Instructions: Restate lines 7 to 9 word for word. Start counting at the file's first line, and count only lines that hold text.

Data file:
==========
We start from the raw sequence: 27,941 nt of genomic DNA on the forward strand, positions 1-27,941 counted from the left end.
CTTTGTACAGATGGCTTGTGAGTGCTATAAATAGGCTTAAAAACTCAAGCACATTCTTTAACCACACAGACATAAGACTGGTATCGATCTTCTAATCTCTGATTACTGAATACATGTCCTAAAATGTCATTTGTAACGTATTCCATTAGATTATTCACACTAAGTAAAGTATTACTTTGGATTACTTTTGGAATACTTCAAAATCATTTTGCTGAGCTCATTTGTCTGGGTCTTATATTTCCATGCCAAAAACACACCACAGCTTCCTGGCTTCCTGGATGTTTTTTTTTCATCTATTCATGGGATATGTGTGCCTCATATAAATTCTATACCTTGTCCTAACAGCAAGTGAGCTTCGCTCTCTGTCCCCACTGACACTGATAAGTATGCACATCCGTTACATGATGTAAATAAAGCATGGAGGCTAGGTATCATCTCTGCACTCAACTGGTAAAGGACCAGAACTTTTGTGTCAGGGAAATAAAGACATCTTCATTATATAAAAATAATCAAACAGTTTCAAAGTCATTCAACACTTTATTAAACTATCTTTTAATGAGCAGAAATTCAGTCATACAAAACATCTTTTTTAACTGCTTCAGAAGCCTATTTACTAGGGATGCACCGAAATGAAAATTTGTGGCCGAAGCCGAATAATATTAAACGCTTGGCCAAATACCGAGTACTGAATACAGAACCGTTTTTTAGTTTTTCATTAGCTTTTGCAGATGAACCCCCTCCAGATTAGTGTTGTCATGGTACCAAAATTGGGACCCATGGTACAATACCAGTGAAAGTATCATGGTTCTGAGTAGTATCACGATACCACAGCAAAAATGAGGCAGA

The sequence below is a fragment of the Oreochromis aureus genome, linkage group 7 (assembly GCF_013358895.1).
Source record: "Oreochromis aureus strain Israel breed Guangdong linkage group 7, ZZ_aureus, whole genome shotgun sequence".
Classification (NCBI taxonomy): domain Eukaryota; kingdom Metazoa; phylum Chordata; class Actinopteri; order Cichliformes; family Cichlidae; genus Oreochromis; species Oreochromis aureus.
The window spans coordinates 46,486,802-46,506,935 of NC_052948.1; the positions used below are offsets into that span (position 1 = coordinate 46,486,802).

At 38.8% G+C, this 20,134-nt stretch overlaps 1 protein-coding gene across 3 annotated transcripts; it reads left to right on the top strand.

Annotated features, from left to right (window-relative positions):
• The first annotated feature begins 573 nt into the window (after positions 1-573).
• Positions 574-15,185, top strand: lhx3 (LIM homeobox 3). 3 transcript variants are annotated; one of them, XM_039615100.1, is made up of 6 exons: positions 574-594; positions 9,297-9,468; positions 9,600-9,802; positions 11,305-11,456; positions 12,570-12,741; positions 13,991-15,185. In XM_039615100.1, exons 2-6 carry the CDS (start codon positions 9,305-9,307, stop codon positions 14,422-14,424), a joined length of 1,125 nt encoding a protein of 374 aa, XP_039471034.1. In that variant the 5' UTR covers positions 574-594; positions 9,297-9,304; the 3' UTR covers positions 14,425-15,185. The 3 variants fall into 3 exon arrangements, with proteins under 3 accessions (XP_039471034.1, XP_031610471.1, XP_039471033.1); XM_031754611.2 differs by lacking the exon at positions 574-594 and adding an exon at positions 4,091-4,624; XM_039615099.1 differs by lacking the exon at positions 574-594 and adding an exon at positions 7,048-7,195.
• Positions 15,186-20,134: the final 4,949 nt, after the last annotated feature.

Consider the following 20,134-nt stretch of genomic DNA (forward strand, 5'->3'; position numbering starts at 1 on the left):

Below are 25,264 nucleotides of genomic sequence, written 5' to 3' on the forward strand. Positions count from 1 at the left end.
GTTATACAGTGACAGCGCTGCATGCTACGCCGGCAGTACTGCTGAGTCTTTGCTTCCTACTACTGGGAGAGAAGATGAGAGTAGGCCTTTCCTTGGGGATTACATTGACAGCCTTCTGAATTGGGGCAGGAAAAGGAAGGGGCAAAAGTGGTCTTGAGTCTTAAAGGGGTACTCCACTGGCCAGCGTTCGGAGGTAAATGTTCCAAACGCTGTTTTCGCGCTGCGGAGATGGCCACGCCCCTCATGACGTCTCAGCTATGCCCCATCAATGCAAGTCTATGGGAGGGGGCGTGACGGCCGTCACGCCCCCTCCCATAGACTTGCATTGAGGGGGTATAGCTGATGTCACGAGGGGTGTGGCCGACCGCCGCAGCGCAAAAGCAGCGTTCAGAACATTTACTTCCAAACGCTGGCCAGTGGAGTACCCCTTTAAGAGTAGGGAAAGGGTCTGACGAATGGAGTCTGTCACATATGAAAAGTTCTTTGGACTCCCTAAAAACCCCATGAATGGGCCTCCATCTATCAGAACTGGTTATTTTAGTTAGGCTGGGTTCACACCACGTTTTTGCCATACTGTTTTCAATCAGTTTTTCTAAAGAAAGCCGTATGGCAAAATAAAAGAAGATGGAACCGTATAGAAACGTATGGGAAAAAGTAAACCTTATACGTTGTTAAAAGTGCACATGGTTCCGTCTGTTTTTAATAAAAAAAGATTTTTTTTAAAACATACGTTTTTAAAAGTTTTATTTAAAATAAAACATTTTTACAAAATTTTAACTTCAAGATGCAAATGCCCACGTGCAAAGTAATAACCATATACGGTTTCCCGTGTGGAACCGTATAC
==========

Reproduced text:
At 38.8% G+C, this 20,134-nt stretch overlaps 1 protein-coding gene across 3 annotated transcripts; it reads left to right on the top strand.

Annotated features, from left to right (window-relative positions):
• The first annotated feature begins 573 nt into the window (after positions 1-573).